Since Rio Rancho Public Schools’ inaugural board of education was formed in 1993, there has always been at least one woman, and often three, on the five-person decision-making board.
In January, and for the next two years at least, there will be four female board members: Current members Catherine Cullen and Wynne Coleman, and recently elected members Amanda Galbraith and Noreen Scott.
In November 2021, newcomer Jeffery Morgan — who ran unopposed last month for the District 3 seat vacated by short-timer Katherine Covey, who replaced former member Martha Janssen in April — will have completed the Janssen’s four-year term. Thus there’s a 50-50 chance a fifth female board member could take her seat.
The two remaining board members — board president Cullen and VP Coleman, whose terms expire in 2021 — and Superintendent Sue Cleveland lauded the outgoing trio, which included Ramon Montaño and Ryan Parra, for their eight-plus combined years of service on the board.
Montaño: “You served this community with great service and dedication,” Cullen told the outgoing District 2 board member, adding, “We didn’t always see eye-to-eye.”
“One of the things I always appreciated,” Cleveland said, “was you were willing to talk to me and listen.”
Para told Montaño he’d been helpful in making Parra a better board member, and Coleman — whose basketball-playing daughter had been coached by Montaño — said he’d always have “a special place in our family.”
Montaño told the board, “It’s been a great ride.”
His advice to the new trio was to “be patient, (and) have an open mind.”
Parra: Coleman touted Parra as the board member “more technically prepared,” and Cleveland noted he’d been the first RRPS graduate to serve on the school board.
“You are a kind gentleman,” Cullen said. “You have such a love for our students, especially (career-technical education) and eSports. … It’s been such a pleasure working with you.”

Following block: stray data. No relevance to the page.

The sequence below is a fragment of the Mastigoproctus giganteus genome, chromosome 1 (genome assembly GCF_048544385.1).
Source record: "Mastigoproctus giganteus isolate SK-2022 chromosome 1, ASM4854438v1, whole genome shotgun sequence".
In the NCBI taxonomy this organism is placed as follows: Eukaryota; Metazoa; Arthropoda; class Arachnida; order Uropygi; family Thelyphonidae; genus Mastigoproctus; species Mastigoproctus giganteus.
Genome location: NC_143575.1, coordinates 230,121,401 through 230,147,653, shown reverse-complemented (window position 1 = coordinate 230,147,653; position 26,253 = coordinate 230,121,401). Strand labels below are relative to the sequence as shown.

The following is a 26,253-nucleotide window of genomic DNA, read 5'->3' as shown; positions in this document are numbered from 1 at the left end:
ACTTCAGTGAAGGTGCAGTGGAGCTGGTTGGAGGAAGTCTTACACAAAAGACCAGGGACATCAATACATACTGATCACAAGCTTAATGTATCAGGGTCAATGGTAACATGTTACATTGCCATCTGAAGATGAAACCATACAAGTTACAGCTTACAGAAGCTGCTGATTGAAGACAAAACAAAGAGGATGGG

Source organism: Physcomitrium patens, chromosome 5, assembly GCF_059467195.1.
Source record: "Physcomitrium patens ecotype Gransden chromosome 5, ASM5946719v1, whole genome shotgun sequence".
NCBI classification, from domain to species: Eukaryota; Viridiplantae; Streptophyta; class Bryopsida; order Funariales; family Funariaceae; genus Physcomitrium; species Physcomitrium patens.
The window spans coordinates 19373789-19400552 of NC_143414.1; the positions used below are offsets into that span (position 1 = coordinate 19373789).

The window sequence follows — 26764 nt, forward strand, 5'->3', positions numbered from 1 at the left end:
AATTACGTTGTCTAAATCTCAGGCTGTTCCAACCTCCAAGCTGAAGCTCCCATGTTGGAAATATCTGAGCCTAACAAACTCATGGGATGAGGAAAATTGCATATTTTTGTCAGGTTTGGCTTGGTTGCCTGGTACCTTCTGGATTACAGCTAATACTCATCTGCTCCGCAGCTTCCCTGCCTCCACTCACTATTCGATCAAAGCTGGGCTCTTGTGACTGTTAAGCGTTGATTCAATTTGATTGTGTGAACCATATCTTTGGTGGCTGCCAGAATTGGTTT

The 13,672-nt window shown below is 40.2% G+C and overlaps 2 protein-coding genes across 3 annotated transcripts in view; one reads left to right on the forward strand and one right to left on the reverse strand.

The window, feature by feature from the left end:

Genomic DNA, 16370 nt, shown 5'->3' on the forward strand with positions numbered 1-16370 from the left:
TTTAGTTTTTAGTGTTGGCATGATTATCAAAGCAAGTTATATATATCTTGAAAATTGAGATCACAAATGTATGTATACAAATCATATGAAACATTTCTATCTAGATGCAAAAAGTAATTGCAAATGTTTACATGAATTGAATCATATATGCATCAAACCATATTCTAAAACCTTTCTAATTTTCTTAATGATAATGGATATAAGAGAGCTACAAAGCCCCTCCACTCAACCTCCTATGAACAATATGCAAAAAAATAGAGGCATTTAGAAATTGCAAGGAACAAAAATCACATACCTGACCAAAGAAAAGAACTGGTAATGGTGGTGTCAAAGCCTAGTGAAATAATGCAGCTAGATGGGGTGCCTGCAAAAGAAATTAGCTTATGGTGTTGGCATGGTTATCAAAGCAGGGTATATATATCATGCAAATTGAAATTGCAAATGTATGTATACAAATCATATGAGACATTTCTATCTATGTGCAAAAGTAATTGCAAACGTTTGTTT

Parra thanked the board for being allowed to serve and said at one time in his life, he’d wanted to be a teacher. In 2020, he’s headed to Uganda to teach agricultural development.
“All I wanted to do was help the community,” Parra said. “”I hope one day this community is as proud of me as I am of the community.”
Covey: Coleman said it was disappointing to see Covey leave because of her “wealth of insight.”
“I think you made us all better board members,” Montaño said. “The short amount of time you were here, you made a huge difference.”
Parra related a story about how Janssen had taken him out to dinner shortly after he’d been elected in 2015, and how, four years later, he took Covey out to dinner.
“You dove in the deep end, straight from the get-go,” he added.
Cullen touted Covey’s attention to detail.
Covey, who decided not to run in November, said she was happy to see “how much you all care about our school district. It was really fun to get to do this.”
Once the accolades were given, the board got down to its business of giving the prerequisite first reading to the remaining policies in the 200 series, which it had started a week earlier.
The board’s next meeting, at which Galbraith, Morgan and Scott will be sworn in, is set for 5:30 p.m. on Monday, Jan. 13.